A venomous 8-inch-long spider native to Asia, whose palm-sized females cannibalize their male mates, is flying up America’s east coast and even spreading out west.
Experts say the Jorō spider can fly 50 to 100 miles at a stretch, using their webbing as a parasail to glide in the wind, and it’s now also hitching rides up east coast highways — but the creatures aren’t known to pose a threat to humans or pets.
The jury is still out, however, on the impact that this giant spider, which is believed to have first arrived in the US a decade ago, via shipping containers arriving in Georgia, might have on local wildlife.
One thing that is certain, according to an ecologist at Rutgers University’s Lockwood Lab in New Jersey, who spoke with DailyMail.com: ‘Soon enough, possibly even next year, they should be in New Jersey and New York.’
A venomous 8-inch-long spider native to Asia, whose palm-sized females cannibalize their male mates, is flying up America’s east coast and even spreading out west
Experts say the Jorō spider can fly 50 to 100 miles at a stretch, using their webbing as a parasail to glide in the wind, and is hitching rides up east coast highways. One ecologist says it will be in New York and New Jersey ‘soon enough, possibly even next year’
‘Because their main methods of dispersal are to either ‘balloon’ with the wind, or hitch rides on cars,’ PhD student and ecologist José R. Ramírez-Garofalo told DailyMail.com, ‘they are generally going to spread to where the wind blows, or where humans are.’
Ramírez-Garofalo, who currently conducts research for Rutgers’ Lockwood Lab, added that while the Jorō spider will likely be able to take advantage of warming temperatures along the northeastern seaboard, their hitchhiking and parachuting methods are sure to take them farther than some other invasives.
‘Their range expansion is more complicated than the typical northward expansion that you see with a lot of species under current climate conditions,’ Ramírez-Garofalo told DailyMail.com.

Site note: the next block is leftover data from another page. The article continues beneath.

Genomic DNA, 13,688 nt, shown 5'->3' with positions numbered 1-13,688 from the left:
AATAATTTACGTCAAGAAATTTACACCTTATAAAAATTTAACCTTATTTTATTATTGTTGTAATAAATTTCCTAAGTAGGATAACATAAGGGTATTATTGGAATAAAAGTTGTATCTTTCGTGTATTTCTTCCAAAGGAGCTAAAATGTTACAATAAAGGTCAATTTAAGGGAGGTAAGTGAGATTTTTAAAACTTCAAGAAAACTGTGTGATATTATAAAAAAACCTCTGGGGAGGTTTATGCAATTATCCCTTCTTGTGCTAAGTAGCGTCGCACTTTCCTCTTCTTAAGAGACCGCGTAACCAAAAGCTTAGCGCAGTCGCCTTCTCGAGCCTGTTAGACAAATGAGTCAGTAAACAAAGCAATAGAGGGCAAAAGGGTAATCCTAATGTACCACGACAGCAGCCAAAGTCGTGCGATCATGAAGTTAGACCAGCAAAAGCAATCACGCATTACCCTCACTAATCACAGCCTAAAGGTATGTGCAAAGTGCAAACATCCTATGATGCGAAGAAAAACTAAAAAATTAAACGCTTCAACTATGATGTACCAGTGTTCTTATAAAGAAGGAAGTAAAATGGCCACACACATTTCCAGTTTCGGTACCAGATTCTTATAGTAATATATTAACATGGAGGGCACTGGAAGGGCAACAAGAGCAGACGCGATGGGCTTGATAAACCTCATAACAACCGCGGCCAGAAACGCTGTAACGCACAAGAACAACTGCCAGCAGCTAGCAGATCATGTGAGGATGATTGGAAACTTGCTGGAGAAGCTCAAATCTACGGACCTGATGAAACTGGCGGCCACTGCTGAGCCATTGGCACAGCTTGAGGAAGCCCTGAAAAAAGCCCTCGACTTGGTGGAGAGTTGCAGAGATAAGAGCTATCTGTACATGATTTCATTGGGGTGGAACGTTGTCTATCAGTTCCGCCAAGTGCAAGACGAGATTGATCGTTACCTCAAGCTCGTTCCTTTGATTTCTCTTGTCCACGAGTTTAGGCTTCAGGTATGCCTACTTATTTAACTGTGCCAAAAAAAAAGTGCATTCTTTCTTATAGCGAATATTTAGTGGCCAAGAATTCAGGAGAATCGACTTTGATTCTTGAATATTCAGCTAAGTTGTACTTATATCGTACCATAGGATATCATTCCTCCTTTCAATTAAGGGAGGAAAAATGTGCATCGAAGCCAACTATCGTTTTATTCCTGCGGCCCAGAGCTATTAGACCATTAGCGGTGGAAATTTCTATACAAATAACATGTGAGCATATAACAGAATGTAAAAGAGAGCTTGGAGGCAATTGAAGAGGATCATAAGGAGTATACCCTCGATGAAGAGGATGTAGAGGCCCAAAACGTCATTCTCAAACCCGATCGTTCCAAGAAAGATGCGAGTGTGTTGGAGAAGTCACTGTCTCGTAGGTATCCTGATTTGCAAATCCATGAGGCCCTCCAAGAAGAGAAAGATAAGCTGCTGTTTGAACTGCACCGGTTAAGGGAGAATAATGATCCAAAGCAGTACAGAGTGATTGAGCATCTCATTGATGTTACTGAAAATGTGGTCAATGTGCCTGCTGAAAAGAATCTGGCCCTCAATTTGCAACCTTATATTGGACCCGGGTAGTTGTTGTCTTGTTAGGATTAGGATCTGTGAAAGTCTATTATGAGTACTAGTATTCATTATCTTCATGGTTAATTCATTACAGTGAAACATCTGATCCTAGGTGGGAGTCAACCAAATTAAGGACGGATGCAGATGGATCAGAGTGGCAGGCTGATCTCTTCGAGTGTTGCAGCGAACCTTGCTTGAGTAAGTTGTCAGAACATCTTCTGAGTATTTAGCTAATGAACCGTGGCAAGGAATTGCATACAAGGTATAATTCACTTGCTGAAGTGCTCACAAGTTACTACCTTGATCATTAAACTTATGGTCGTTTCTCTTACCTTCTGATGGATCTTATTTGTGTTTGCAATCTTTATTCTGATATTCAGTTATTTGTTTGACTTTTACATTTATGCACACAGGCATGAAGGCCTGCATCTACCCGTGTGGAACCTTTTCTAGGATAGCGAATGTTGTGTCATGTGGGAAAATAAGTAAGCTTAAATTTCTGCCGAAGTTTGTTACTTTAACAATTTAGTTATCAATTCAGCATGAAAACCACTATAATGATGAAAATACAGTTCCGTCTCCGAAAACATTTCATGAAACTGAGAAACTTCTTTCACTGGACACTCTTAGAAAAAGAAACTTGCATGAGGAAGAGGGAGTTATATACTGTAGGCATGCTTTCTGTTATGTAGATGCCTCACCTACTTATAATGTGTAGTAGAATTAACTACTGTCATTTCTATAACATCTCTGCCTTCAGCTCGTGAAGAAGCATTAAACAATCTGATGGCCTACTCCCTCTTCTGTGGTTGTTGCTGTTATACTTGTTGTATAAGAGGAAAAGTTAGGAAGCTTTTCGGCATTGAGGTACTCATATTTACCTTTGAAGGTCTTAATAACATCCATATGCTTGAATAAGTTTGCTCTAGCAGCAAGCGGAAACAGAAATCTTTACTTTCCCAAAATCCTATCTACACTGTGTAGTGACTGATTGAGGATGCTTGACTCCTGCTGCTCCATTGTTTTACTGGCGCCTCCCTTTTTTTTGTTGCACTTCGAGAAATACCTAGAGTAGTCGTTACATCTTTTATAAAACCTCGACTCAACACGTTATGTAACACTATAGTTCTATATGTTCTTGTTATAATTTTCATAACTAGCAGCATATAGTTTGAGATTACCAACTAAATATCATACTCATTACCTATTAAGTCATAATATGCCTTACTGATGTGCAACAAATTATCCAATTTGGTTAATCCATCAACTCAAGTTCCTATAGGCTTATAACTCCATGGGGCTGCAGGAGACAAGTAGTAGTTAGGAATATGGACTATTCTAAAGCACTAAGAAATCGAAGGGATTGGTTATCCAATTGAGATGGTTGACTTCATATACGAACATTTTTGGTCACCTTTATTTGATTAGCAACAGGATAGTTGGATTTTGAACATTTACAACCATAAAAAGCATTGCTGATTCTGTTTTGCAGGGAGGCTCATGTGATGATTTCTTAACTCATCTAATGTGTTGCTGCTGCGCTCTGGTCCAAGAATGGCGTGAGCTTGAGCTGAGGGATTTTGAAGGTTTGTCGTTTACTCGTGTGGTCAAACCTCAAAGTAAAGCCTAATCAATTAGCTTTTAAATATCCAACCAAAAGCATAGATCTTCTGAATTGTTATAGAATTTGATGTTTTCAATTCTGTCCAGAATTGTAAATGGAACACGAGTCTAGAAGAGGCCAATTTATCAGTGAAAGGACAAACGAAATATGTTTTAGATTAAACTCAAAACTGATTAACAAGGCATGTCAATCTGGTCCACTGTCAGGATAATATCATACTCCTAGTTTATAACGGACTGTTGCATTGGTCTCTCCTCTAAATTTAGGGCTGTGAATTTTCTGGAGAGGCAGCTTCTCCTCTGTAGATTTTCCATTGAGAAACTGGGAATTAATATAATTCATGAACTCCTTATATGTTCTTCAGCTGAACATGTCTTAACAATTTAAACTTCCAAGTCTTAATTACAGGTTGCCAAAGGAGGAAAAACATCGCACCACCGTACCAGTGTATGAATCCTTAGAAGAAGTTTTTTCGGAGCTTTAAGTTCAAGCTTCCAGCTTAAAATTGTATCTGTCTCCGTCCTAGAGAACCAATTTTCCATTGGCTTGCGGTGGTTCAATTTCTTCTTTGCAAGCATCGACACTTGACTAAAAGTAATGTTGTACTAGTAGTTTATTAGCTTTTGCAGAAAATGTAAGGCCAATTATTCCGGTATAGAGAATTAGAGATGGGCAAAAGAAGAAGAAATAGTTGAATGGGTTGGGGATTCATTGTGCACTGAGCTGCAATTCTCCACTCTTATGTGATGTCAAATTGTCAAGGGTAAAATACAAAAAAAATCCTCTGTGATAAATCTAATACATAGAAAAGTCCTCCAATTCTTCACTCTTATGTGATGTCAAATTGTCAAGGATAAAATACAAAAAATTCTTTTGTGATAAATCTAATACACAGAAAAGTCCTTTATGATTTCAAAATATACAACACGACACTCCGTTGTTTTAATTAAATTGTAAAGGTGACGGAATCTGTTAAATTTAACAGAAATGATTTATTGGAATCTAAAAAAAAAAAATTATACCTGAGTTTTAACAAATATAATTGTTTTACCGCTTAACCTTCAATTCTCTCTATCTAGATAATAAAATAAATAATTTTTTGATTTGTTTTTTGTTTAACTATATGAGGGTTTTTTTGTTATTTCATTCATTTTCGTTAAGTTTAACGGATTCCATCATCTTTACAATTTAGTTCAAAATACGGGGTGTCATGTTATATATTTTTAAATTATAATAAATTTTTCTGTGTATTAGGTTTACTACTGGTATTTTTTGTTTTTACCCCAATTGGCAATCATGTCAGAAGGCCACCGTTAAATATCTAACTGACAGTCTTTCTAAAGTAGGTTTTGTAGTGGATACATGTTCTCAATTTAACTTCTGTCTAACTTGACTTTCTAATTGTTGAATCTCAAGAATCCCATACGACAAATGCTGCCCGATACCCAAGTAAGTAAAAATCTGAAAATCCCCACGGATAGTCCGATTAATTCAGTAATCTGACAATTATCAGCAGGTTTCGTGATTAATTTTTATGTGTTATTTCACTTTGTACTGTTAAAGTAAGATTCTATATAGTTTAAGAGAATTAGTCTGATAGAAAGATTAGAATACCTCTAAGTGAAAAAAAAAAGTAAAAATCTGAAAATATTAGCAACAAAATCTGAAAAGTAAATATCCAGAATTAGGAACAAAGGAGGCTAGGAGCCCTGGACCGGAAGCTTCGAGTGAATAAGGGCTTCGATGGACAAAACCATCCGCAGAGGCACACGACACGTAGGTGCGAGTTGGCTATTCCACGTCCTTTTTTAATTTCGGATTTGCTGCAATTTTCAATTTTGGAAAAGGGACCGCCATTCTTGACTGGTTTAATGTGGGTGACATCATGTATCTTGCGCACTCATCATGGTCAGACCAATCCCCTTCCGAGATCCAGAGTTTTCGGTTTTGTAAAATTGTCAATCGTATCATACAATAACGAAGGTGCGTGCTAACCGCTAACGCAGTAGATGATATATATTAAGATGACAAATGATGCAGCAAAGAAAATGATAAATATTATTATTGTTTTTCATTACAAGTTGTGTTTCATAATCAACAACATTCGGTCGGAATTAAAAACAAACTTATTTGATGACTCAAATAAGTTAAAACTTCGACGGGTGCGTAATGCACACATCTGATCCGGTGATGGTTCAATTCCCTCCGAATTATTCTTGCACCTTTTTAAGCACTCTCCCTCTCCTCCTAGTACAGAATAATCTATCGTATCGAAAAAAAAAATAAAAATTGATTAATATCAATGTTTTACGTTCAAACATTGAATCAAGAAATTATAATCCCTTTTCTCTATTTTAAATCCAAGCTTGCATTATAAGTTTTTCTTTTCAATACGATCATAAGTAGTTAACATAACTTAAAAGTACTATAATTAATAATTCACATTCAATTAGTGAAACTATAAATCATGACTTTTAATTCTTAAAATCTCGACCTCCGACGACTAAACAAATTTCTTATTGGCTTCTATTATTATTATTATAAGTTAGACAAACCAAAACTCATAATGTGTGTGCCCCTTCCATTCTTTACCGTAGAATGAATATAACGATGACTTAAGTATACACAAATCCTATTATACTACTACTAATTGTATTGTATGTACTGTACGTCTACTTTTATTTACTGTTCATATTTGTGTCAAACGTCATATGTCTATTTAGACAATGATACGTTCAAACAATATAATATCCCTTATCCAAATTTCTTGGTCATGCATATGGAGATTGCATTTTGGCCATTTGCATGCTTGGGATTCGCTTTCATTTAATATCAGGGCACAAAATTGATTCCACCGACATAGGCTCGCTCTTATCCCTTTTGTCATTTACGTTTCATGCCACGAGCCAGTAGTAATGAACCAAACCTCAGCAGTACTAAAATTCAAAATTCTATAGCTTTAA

‘Right now, we are seeing them dispersing into Maryland,’ as the ecologist recently told Staten Island Advance. ‘It is a matter of when, not if.’
Last month, other ecological and entomological researchers in New York, Tennessee, Texas and South Carolina pooled their resources in an effort to predict just how fast and how far the invasive Jorō spider was likely to spread.
The short answer is far and wide across the continental United States, Canada and even parts of Mexico.
Their findings, published in the journal Ecology and Evolution, ‘add evidence that T. clavata [the short form of the Jorō’s species name, Trichonephila clavata] is an invasive species and deserves much more ecological scrutiny,’ they wrote
‘While impacts of T. clavata on human or pet health have not been documented,’ they said, ‘our data show that their ecological impacts may not be similarly benign.’
The researchers hope their estimates — based on captured spiders and climate comparisons between North American regions and the Jorō’s habitats in Japan, China, Korea and Taiwan — will spur action to protect domestic spider species.